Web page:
I realized recently that, after years of being in love with travel, I had no idea how many countries I’d been to.  I sat down and had a lot of fun making the list, which of course brought back a flood of memories (most of them positive).

I finished writing down the last country’s name (Canada) and sat back.  My grand total came to about 40 countries.  Not bad for 28 years old, I thought, but was it even a good chunk of the “small” world we live in?  I did some research for official numbers.

Of course, politics and other complications play a role in the official number of countries.  The United Nations, for instance, has 192 members, so that number is often quoted as the number of countries in the world.  The UN, however, doesn’t include Vatican City, Kosovo, or Taiwan (which, interestingly, was a member of the UN and the Security Council until 1971, when it was replaced by mainland China and started its struggle for recognition as an official country).  The U.S. State Department recognizes 194 countries but, like the UN, does not include Taiwan.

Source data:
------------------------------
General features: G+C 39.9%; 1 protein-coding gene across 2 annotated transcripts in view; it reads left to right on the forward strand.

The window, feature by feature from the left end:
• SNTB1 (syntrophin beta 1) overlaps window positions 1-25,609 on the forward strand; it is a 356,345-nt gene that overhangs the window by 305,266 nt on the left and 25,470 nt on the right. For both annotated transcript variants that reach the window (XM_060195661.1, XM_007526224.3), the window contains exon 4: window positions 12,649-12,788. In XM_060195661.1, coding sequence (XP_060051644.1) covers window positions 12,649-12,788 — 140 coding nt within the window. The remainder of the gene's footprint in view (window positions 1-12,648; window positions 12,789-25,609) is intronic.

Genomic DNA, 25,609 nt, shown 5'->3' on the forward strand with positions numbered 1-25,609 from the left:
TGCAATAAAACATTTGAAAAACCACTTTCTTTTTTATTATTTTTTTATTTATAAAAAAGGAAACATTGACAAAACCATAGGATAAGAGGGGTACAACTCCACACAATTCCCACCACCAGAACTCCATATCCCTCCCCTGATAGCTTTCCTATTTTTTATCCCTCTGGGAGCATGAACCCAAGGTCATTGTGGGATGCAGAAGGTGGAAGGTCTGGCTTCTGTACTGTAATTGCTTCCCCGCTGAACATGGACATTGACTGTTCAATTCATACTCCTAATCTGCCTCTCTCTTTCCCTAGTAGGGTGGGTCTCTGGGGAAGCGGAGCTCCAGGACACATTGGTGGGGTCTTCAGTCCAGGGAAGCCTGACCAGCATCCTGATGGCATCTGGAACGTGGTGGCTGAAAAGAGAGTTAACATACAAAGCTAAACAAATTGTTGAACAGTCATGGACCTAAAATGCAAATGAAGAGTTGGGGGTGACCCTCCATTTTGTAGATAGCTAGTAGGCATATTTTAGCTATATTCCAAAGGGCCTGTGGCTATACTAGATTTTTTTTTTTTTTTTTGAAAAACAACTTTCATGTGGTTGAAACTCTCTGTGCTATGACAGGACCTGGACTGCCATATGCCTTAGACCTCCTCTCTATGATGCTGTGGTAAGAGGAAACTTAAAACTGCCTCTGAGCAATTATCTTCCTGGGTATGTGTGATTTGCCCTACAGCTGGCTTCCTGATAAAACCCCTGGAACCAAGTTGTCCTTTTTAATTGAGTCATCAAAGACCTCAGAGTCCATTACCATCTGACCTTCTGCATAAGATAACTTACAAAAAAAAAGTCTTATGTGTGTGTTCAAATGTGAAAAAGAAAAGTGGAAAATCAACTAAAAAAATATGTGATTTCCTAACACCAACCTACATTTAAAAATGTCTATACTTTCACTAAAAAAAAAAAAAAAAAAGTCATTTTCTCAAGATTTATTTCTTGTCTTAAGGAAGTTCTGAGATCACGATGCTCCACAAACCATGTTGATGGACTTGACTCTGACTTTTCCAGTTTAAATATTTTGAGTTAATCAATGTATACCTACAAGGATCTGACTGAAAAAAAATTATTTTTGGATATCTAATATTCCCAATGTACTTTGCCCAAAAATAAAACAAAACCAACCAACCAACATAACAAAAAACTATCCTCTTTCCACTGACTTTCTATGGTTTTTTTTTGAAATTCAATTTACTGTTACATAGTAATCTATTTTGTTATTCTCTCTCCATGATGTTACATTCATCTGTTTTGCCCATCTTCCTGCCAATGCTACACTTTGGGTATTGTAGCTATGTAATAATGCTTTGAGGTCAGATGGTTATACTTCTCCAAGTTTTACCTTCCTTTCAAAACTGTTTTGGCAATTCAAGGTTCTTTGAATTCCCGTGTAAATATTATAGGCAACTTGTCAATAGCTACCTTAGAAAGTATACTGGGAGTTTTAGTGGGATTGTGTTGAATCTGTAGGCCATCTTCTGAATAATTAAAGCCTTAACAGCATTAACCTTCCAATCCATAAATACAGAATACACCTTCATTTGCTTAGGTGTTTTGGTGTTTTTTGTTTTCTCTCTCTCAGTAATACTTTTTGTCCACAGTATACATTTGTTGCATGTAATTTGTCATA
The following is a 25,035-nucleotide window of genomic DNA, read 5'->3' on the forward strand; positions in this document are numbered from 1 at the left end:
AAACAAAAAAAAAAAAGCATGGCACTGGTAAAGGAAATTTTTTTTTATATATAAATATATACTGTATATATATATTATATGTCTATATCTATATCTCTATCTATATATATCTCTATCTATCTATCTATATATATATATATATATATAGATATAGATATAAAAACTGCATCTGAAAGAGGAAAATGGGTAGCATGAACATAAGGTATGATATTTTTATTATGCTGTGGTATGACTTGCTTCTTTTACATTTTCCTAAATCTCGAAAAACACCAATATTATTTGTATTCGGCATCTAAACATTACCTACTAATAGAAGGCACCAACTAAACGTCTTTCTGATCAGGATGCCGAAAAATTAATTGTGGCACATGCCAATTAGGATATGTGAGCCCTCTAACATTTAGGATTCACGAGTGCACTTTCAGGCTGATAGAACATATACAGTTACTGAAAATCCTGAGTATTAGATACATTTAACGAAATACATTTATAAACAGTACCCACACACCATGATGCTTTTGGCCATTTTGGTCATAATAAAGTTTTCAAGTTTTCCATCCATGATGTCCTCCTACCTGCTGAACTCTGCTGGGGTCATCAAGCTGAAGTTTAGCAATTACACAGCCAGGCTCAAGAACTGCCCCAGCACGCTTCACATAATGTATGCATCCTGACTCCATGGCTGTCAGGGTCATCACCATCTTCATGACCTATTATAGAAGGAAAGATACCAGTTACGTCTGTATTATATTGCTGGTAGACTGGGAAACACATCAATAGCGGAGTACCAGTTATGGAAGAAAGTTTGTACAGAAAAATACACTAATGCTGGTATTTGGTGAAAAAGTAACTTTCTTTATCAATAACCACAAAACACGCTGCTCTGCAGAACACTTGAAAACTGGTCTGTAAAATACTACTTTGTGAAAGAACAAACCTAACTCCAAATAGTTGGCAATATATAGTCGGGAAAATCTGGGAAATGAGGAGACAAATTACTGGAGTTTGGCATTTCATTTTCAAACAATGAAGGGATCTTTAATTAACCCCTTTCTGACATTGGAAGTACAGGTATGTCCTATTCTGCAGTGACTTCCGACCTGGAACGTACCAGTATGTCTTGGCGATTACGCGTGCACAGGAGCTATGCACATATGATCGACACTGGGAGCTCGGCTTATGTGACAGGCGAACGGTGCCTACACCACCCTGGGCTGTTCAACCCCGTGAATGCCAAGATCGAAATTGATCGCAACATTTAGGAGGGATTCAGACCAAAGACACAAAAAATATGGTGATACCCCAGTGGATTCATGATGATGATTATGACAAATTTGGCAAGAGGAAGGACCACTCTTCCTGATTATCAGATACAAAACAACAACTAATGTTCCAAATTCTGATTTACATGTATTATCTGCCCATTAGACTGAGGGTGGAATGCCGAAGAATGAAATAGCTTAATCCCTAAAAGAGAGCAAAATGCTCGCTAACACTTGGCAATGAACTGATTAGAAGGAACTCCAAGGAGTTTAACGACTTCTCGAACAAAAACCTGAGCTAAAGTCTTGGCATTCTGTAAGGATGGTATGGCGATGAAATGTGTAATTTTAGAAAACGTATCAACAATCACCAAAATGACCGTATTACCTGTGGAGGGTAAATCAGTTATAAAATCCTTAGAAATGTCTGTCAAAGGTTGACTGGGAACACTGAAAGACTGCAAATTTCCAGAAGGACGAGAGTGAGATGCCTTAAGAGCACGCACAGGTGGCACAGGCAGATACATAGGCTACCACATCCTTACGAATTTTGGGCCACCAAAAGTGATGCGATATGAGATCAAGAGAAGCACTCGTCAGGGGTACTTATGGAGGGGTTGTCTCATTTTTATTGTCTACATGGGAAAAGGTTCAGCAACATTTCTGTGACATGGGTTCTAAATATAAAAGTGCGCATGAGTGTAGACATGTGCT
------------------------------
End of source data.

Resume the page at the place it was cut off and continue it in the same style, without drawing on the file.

Amidst different reports/political posturing, it looks like the best answer is that there are actually 195 countries in the world.  This number is of course fluid, as maps have changed and will continue to change over time.  Change might come sooner rather than later, as we’re going to see if South Sudan issues its declaration of independence on the targeted date of July 9, 2011.

So, after hopping on countless airplanes, trying different foods on five continents, getting deathly ill twice, and spending hours exploring foreign lands, I had managed to see a little more than 20% of the countries in the world.  Again, not bad, but that means that 80% of the countries out there are still left to be experienced.

I wondered if anyone had ever visited all of the countries in the world, and a quick Google search gave me that answer.  In November 2009, the British press reported that Kashi Samaddar, an middle-aged Indian businessman, had traveled to 194 countries in about six years.  My first thought was, I guess he didn’t stop that often for coffee or shopping.

I guess that’s the beauty of travel; even though the world is figuratively small, it’s also full of places to see.  I don’t know if I’ll ever make it to all 195 (or 196 depending on South Sudan), but if I do it will certainly take me longer than six years–I need my coffee and shopping breaks.